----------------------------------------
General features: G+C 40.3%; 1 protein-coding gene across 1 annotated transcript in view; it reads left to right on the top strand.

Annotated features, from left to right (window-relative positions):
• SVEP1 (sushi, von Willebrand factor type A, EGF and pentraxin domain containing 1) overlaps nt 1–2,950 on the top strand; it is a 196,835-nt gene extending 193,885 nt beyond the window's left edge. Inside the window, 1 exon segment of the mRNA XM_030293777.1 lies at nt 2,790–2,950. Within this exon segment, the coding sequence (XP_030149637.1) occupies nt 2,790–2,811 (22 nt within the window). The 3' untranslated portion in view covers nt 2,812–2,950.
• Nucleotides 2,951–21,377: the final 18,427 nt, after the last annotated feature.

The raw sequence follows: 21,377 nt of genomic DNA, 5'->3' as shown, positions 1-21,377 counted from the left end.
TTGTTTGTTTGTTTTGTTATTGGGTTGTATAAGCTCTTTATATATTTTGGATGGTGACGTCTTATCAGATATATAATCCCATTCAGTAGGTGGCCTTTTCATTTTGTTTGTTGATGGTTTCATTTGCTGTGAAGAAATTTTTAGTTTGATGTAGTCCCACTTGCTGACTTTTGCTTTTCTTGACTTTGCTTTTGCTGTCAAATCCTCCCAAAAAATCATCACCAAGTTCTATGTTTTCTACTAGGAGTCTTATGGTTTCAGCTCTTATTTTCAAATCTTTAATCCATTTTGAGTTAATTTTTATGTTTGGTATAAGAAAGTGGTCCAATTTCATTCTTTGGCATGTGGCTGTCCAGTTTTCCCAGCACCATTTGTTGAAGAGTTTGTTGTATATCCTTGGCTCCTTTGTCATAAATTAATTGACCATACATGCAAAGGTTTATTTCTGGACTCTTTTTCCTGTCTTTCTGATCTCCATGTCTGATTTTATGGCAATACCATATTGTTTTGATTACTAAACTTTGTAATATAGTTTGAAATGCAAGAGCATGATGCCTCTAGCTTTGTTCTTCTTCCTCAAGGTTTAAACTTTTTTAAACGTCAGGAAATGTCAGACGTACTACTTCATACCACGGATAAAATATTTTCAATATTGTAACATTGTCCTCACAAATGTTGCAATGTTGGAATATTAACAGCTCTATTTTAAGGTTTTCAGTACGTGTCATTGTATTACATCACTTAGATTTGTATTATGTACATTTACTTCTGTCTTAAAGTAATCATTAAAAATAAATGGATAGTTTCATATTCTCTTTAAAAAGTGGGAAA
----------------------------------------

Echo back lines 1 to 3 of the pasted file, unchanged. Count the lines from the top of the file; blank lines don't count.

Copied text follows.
General features: G+C 40.3%; 1 protein-coding gene across 1 annotated transcript in view; it reads left to right on the top strand.

Annotated features, from left to right (window-relative positions):
• SVEP1 (sushi, von Willebrand factor type A, EGF and pentraxin domain containing 1) overlaps nt 1–2,950 on the top strand; it is a 196,835-nt gene extending 193,885 nt beyond the window's left edge. Inside the window, 1 exon segment of the mRNA XM_030293777.1 lies at nt 2,790–2,950. Within this exon segment, the coding sequence (XP_030149637.1) occupies nt 2,790–2,811 (22 nt within the window). The 3' untranslated portion in view covers nt 2,812–2,950.